How coronavirus hurts businesses in the live music industry : The Indicator from Planet Money Live music events are like micro-economies that support hundreds of small businesses. Coronavirus is hammering them.
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Live Music Industry Blues

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Live Music Industry Blues

Live Music Industry Blues

Live Music Industry Blues

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VALERIE MACON/AFP via Getty Images
A man wearing a mask stands in front of a poster of Coachella on La Brea Avenue during the COVID-19 crisis. (Photo by VALERIE MACON/AFP via Getty Images)
VALERIE MACON/AFP via Getty Images

Music festivals and concerts have exploded into a $12 billion business over the last ten years. The biggest festivals, like Coachella or the Electric Daisy Carnival, can attract more than 100,0000 people a day, and gross more than $10 million.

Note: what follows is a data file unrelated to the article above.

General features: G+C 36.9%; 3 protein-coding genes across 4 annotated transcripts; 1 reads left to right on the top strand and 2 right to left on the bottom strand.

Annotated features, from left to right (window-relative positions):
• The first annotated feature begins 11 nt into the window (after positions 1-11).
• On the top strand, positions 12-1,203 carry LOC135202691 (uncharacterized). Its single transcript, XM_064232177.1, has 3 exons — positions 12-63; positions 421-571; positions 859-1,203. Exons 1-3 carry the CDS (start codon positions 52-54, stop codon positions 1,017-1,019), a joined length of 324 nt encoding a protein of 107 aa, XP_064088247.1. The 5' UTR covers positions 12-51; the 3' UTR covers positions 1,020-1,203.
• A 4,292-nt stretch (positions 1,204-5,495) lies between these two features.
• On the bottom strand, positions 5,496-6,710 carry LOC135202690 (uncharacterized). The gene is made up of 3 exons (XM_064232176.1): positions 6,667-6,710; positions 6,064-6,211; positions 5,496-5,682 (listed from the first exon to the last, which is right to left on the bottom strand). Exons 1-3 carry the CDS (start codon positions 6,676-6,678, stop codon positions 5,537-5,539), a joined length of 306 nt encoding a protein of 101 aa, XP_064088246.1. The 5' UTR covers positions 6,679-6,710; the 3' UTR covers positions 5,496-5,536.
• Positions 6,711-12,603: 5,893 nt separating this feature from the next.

The festivals don't just generate revenue for the organizers, the musicians and their crews. Each event spawns a kind of mini-municipality. There's all the things you'd expect from a music festival, like the merchandise vendors and food sales; and then there's all the things you might not necessarily think of, but which every festival needs: police and fire services; water and power; port-a-potties; healthcare.

Put all of these services together, and these festivals have a massive economic impact. They employ thousands of people. So when the coronavirus struck, and the festivals began announcing cancellations, it wasn't just the end of a good day out for music fans: for many people, it was the end of their livelihoods.

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